If you are trying to conceive and have been told that you have fibroids, you may be wondering if it will affect your ability to get pregnant. Fibroids are non-cancerous tumors that grow in the uterine wall. They can vary in size from a small pea to a large grapefruit. The good news is that most women with fibroids can still conceive and have a healthy pregnancy. However, there are some potential risks that need to be considered. In this blog post, we will discuss the effects of fibroids on fertility and pregnancy, as well as what you can do to increase your chances of having a successful pregnancy.
Fibroids and Fertility
While fibroids themselves do not cause infertility, they can interfere with fertility in a few different ways. Fibroids can distort the shape of the uterus, making it difficult for the egg to implant properly. They can also block the fallopian tubes or interfere with the movement of the egg through the tubes. In some cases, fibroids can cause the production of abnormal amounts of estrogen, which can interfere with ovulation. Certain types of fibroids, such as submucosal fibroids, may also increase the risk of infertility or pregnancy loss.
If you have fibroids and are trying to conceive, it is important to talk to your doctor about whether your fibroids will affect fertility or your ability to maintain a pregnancy. In some cases, your doctor may recommend fibroid treatment to improve fertility and lower the risks during pregnancy. There are a number of different treatments that can improve fertility in women with fibroids, including:
There are a number of different medications that can be used to treat fibroids. These include:
- Gonadotropin-releasing hormone (GnRH) agonists: These drugs work by reducing the levels of estrogen in the body, which can shrink fibroids and improve fertility.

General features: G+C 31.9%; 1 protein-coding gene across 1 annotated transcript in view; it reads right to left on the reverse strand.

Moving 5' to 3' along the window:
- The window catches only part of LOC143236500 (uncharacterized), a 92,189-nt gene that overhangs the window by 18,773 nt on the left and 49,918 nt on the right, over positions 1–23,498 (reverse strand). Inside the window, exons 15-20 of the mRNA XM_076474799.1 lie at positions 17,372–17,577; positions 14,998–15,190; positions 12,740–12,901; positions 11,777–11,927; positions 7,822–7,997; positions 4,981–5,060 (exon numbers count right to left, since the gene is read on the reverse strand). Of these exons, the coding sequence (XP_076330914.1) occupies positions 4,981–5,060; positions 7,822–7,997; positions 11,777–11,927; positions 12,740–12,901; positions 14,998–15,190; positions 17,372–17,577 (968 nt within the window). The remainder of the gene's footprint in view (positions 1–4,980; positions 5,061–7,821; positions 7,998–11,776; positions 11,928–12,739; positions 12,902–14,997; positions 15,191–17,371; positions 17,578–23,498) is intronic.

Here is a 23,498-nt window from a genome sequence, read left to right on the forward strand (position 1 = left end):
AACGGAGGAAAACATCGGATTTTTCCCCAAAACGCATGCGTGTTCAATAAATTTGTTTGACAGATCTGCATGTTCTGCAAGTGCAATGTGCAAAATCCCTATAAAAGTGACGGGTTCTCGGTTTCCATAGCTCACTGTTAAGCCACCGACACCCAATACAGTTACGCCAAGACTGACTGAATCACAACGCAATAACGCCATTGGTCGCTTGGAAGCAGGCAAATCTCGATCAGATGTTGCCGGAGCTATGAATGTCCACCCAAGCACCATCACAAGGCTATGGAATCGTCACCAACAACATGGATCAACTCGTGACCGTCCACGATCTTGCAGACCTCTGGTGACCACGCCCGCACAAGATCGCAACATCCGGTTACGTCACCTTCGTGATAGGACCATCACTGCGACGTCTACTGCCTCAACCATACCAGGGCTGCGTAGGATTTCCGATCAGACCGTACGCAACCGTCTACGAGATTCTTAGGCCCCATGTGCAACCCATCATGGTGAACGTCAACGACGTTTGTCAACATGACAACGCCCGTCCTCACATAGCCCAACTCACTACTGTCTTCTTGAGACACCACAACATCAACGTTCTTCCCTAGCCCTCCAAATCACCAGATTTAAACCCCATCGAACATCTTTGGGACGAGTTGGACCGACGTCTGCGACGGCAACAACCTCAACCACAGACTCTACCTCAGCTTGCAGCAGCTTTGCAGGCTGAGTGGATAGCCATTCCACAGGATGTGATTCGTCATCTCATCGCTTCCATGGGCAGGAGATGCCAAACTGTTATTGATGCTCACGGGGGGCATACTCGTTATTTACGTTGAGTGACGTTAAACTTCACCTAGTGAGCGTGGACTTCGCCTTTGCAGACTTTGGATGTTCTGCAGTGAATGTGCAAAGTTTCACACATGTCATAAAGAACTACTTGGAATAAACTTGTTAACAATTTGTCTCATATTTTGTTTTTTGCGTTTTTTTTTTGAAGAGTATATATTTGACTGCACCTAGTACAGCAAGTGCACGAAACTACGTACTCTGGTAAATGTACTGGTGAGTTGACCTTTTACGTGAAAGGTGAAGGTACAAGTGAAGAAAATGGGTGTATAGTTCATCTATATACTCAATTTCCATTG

- Progestin therapy: This medication can help to shrink fibroids and reduce heavy bleeding.
- Nonsteroidal anti-inflammatory drugs (NSAIDs): These drugs can help to relieve pain and cramping associated with fibroids. They can also help to reduce the size of fibroids.
In some cases, surgery may be recommended to remove fibroids. There are a number of different surgical options that can be used, including:
- Myomectomy: This surgery removes fibroids from the uterus without removing the entire uterus.
- Uterine Fibroid Embolization (UFE): This minimally invasive procedure involves injecting a substance into the arteries that supply blood to the fibroids, which cuts off the blood supply and causes the fibroids to shrink.
Fibroids and Pregnancy
During pregnancy, there is a chance that your fibroids may grow in size due to elevated estrogen levels. However, the higher progesterone levels may also cause your fibroids to shrink. Studies show that around 79% of uterine fibroids shrunk in size after delivery. While most women with fibroids will have a successful pregnancy, there are some potential risks that need to be considered. These include:
Fetal Growth Restriction
Fibroids can cause Fetal Growth Restriction, which is when the fetus does not grow at the normal rate and is born with low birth weight. This can be caused by large fibroids within the uterus that prevent the fetus from growing normally.
Placental abruption is a serious complication that can occur when the placenta detaches from the uterine wall. This can cause bleeding and in some cases, death of the mother or baby. This can happen when the uterine wall is blocked by a fibroid.
Fibroids are associated with an increased risk of preterm delivery. This is when the baby is born before 37 weeks. In some cases, the pain from fibroids can lead to preterm delivery.
Women with fibroids have an increased risk of miscarrying. In some cases, this may be due to the position of the fibroid in the uterus.
Fibroids can also cause complications during delivery. They may make it more difficult for the baby to descend into the birth canal. In many cases, a cesarean section may be necessary. In fact, women with fibroids are six times more likely to require a cesarean delivery compared to women without fibroids.
In this blog, we have discussed the effects of fibroids on fertility and pregnancy. While most women with fibroids will have a successful pregnancy, there are some potential risks that need to be considered. If you are trying to conceive or are already pregnant and have fibroids, it is important to talk to your doctor about the potential risks and what you can do to minimize them. If needed, your doctor will be able to help you develop a treatment plan that is right for you.